Changing meal times could reduce body fat, says new study

Changing meal times could reduce body fat, says new study

New research suggests that making even modest changes to breakfast and dinner times could reduce body fat.

The research, published in the Journal of Nutritional Sciences, sought to determine whether making changes to meal times could reduce body fat, and to investigate the impact that this would have on dietary intake, body composition and blood risk markers for diabetes and heart disease.

Changing meal times to fit a pattern of what is known as ‘time-restricted feeding’, which involves intermittent fasting, was shown to have a significant impact on body fat in participants, irrespective of the food they chose to consume.

How did the team study the effect of intermittent fasting on the body?

A team based at the University of Surrey, UK, and led by Dr Jonathan Johnston, undertook a ten-week study during which participants were split into two groups – a control group, in which participants were allowed to eat normally, and a second group in which participants were required to delay their breakfast by 90 minutes and eat their dinner 90 minutes earlier.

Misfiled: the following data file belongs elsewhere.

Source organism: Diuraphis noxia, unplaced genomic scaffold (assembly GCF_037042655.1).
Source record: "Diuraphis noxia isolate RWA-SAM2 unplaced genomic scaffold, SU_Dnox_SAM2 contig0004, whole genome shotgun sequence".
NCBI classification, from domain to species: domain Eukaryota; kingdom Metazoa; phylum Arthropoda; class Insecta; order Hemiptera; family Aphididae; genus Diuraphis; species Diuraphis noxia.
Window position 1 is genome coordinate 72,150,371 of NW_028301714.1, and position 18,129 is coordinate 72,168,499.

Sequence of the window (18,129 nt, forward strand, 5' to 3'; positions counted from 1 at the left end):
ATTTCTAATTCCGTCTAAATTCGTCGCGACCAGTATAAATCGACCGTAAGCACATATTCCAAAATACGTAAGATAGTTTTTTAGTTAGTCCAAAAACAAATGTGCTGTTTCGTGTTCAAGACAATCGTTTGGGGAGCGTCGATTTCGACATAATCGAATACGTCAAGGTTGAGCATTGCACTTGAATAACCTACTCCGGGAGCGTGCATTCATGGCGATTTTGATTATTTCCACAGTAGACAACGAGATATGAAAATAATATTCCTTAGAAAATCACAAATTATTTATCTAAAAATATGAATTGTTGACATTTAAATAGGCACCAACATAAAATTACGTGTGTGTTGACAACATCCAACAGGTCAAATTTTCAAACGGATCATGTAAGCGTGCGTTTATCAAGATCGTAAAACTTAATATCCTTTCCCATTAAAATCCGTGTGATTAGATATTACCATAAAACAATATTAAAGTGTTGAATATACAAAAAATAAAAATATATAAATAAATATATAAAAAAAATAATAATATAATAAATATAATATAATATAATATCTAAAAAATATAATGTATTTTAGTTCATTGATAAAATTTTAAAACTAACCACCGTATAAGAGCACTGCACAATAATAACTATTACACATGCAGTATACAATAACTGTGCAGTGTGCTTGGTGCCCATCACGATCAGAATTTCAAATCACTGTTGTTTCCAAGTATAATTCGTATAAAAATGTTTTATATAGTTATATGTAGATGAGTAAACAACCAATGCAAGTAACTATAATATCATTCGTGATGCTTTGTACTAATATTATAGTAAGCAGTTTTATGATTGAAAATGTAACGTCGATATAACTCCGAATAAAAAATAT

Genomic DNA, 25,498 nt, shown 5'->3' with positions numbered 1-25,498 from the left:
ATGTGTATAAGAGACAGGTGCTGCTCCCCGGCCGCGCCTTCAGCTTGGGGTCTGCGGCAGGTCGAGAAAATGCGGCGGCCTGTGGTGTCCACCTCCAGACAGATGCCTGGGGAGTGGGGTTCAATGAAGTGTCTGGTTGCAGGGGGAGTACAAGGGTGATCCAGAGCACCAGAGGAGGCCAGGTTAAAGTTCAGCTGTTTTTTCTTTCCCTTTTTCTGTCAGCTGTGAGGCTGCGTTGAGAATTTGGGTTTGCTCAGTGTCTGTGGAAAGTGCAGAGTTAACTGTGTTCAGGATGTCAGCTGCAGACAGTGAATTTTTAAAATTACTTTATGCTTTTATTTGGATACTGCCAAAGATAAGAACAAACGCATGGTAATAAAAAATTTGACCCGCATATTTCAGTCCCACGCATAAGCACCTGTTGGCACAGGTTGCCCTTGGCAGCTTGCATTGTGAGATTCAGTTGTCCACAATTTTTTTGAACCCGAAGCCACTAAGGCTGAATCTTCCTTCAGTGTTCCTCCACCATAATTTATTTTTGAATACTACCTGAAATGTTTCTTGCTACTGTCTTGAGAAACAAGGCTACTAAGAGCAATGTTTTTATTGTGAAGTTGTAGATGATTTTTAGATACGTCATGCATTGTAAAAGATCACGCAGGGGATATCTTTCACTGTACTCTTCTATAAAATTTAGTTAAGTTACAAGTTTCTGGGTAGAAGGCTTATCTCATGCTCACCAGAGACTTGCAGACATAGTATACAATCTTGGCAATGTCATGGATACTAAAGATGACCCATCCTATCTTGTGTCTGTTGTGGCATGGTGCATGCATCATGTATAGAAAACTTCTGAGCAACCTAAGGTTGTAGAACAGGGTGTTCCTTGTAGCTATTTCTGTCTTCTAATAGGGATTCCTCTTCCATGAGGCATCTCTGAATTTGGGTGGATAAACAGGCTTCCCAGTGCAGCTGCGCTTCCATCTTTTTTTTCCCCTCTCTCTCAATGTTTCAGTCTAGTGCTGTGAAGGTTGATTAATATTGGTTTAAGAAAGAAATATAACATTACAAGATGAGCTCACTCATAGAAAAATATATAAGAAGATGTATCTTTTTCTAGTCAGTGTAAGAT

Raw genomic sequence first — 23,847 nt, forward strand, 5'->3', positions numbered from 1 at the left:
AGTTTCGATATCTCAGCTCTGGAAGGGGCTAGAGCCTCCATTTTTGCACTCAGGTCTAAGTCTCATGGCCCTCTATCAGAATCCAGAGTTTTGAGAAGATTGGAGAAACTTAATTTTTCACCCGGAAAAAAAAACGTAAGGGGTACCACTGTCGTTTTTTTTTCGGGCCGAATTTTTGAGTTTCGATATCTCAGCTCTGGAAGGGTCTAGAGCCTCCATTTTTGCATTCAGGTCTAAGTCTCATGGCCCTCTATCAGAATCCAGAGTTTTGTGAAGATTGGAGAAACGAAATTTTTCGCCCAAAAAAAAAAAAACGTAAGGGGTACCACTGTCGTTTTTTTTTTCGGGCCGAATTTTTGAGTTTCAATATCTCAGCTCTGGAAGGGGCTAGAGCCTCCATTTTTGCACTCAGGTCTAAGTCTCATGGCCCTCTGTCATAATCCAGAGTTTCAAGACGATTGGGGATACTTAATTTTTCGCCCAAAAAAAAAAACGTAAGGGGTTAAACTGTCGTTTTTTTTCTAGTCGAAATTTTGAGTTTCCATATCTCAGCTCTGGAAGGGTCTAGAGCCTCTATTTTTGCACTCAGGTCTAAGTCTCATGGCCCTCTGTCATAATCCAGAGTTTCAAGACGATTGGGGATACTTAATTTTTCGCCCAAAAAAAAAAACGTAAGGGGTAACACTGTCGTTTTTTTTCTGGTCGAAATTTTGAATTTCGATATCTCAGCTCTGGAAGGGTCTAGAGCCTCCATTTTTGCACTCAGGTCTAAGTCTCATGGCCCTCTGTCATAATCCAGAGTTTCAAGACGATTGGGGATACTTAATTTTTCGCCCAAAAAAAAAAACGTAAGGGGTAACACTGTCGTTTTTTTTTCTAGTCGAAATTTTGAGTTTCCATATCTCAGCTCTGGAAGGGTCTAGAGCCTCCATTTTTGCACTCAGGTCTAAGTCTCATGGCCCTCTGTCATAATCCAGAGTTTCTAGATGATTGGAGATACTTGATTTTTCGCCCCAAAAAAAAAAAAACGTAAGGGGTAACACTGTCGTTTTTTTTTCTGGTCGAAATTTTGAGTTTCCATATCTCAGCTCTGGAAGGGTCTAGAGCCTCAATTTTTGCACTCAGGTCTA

Researchers took blood tests and filled in a feedback questionnaire following the study, which indicated that 57% of participants in the second group reported a reduction in their food intake, despite the fact that no limits were placed on how much food they were allowed to eat.

What did the study find about changing meal times and body fat?

Ultimately, participants who followed the time-restricted feeding diet lost twice as much body fat as those in the control group, and while it is not known whether the extended period of fasting contributed to this, the researchers speculate that there could be broad health benefits to this type of diet.

The next stage of the research will explore the wider applications of fasting diets, Johnston revealed. He said: “Although this study is small, it has provided us with invaluable insight into how slight alterations to our meal times can have benefits to our bodies. Reduction in body fat lessens our chances of developing obesity and related diseases, so is vital in improving our overall health. We are now going to use these preliminary findings to design larger, more comprehensive studies of time-restricted feeding.”

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